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Post-Exertional Malaise: Power to the People

Discussion in 'Lifestyle Management' started by Ember, May 24, 2012.

  1. Ember

    Ember Senior Member

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    24 May, 2012

    http://www.research1st.com/2012/05/24/pem-power-to-the-people/

    By Jennifer M. Spotila, J.D.

    It is not necessary to understand [PEM] before we respect it [1].”

    ahimsa likes this.
  2. Little Bluestem

    Little Bluestem Senescent on the Illinois prairie, USA

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    Midwest, USA
    I think this is an excellent article. I have read the opinion, I think from respected ME/CFS researchers, that we will not get better until we stop the PEM crashes.

    However, I have a problem with “Patients limit their energy expenditure to the energy they have available” because, as she previously said, “activity limits do not have clear unchanging boundaries”. When I am overdrawing the energy account (or spending the energy capital, an analogy that I like better), it ‘spends’ just like any other energy. I sometimes don’t know that I have done too much until after I have done it and the post-exertional exhaustion hits (I dislike the word ‘malaise’, but my preference has an unfortunate acronym). I suppose that is the reason for the “pre-emptive rests according to a planned schedule”. {Translation: Little Bluestem has not been doing a good job of pacing.}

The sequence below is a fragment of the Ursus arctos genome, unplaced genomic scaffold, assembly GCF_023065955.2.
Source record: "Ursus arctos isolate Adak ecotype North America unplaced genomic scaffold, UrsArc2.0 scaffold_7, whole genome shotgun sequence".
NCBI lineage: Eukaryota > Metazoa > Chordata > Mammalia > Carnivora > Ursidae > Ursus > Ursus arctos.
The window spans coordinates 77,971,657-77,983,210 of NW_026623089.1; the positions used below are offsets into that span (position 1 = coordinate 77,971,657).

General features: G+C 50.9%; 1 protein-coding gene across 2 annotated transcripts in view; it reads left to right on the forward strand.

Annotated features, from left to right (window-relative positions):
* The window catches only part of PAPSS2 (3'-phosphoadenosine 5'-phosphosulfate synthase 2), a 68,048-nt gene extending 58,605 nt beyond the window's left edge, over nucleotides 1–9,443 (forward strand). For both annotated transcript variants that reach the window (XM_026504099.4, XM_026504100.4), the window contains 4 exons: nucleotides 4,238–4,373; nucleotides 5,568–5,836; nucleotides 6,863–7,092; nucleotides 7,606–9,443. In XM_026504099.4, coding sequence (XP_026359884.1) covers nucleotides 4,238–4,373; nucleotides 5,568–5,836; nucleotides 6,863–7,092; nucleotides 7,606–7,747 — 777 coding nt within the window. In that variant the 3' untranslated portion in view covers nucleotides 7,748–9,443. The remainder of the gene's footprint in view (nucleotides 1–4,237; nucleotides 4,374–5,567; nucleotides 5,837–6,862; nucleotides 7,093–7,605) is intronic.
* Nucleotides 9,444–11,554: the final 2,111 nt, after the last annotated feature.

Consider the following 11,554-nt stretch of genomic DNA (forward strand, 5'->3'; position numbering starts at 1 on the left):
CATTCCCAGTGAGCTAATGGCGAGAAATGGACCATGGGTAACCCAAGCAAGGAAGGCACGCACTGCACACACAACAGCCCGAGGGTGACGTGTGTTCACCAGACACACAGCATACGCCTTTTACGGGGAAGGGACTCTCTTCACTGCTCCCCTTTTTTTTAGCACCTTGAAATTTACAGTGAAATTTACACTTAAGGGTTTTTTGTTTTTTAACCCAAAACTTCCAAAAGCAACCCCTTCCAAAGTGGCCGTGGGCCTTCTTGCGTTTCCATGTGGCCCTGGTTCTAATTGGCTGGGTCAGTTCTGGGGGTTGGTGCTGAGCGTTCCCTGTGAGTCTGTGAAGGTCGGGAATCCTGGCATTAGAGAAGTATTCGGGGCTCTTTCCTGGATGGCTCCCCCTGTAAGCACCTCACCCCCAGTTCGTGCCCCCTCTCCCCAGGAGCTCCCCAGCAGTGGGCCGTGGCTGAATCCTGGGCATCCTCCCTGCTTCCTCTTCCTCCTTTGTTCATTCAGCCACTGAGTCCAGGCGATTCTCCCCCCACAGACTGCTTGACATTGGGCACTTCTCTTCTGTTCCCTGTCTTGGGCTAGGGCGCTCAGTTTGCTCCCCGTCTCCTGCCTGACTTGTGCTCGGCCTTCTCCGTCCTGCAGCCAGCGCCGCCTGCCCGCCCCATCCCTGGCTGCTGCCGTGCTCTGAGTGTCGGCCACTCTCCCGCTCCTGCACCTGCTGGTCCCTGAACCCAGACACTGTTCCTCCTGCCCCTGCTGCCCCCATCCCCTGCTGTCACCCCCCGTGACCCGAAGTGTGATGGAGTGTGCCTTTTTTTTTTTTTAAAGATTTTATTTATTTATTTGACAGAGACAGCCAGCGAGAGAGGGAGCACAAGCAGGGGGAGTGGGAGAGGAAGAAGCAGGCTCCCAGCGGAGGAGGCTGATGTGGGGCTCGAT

The idea of dividing activities into four areas is a new one to me. I am not sure what she means by physical sensitivities. Bottom line, I think that ATP is ATP. When you spend it on one thing, it is not available for another.

    Aside from this pickiness, I think there is a lot of good stuff here.


    ETA: I am following with interest the people who are using heart rate monitors to regulate their activity level. I think this may be a good way to prevent PEM.

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